...exploring how people shape the world's forests

February 12th: Does Land Titling Stem Forest Damage? Native Communities in the Peruvian Amazon

February 12, 2013, 12:00-1:00pm, Room 1024 Dana Building

Over the past twenty years, dozens of developing countries have decentralized forest governance, often by granting indigenous groups and other local communities formal title to land. During the same period however, forests in developing countries have continued to deteriorate. Given these two concurrent trends, it is important to understand the effect of community titling on forest cover change. Using plot-level panel data derived from high-resolution satellite images to estimate the effect on both forest clearing and disturbance between 2000 and 2005, this presentation will analyze the titling of native communities in the Peruvian Amazon, an ecologically rich but increasingly degraded forest.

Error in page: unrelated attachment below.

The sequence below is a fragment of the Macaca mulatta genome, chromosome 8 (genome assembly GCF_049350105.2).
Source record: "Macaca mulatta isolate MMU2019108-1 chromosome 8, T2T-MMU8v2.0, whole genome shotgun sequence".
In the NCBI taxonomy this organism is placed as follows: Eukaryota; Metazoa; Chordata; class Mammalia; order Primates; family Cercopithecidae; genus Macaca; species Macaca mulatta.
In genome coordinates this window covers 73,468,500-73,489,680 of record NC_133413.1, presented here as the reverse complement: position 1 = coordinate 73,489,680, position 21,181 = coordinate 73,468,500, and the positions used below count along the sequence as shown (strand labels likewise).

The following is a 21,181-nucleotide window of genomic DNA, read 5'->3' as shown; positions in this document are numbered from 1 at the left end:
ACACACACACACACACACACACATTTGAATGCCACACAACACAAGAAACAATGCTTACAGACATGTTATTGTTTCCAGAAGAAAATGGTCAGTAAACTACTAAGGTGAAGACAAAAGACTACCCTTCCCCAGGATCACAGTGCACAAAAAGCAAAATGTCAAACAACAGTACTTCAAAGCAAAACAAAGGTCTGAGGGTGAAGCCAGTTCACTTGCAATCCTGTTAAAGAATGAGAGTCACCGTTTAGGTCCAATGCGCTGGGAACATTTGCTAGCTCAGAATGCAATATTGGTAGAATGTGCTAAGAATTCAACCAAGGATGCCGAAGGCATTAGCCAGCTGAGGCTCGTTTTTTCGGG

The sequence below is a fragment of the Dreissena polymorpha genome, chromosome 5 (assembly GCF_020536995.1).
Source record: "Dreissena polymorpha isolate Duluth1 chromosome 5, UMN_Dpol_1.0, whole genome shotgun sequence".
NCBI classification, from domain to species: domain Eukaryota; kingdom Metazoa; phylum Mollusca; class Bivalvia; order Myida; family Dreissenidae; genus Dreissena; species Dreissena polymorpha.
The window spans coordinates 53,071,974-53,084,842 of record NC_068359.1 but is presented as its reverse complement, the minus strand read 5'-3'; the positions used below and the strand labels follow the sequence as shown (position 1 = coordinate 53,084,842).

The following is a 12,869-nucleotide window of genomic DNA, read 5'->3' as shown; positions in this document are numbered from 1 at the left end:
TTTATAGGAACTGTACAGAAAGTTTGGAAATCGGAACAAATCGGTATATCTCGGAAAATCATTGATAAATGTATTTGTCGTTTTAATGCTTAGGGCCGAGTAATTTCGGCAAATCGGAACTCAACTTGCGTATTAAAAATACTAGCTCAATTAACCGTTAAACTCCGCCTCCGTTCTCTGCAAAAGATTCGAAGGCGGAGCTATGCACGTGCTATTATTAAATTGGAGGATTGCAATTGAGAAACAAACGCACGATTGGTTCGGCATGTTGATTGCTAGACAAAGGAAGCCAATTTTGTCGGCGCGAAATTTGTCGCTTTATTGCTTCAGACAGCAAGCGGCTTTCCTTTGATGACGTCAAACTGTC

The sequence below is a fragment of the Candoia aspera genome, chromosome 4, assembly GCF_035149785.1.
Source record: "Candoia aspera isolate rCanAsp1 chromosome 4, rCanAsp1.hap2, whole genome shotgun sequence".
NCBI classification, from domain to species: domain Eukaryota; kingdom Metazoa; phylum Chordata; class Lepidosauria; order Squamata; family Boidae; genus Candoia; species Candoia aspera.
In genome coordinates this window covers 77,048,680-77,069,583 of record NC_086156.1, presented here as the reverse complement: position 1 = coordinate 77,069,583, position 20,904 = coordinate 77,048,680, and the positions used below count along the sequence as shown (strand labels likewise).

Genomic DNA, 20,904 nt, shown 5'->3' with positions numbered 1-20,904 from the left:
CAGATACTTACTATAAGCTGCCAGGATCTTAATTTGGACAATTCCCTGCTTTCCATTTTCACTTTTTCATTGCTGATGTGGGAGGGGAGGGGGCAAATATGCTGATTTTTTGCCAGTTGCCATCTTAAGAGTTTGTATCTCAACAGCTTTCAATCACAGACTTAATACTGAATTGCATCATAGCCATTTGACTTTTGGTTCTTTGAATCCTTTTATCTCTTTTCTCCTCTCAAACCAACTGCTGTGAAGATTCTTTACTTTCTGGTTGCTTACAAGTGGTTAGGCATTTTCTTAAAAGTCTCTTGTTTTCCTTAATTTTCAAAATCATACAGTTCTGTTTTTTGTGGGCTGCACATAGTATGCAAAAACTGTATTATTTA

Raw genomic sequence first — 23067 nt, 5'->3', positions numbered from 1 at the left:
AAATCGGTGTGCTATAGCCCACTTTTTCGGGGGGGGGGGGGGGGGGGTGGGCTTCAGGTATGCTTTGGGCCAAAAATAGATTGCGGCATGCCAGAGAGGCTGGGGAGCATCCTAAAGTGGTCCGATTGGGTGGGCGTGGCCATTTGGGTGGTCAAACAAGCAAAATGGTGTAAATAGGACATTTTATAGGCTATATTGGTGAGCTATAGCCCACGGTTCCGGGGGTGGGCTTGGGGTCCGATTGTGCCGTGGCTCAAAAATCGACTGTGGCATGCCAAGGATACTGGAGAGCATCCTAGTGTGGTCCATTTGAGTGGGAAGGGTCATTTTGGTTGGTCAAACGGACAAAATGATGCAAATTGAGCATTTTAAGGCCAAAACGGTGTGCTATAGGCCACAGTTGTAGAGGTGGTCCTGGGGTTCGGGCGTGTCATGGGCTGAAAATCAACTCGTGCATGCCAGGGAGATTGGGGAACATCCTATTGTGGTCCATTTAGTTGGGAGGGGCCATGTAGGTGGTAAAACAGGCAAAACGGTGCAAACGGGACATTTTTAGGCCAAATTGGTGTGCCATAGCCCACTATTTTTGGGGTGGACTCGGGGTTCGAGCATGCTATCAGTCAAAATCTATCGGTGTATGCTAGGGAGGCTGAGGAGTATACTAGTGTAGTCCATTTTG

blackmanAllen Blackman’s work has been published in the American Journal of Agricultural Economics, the Journal of Environmental Economics and Management Land Economics, Conservation Biology, and World Development. He is a founding member of the Scientific Committee of the Latin American Environmental Economics Program, a non-profit organization that provides grants in Latin America. He serves on two NASA science advisory committees, and is a research fellow  at the Environment for Development Center for Central America housed at Tropical Agriculture Research and Training Center (CATIE) in Turrialba, Costa Rica.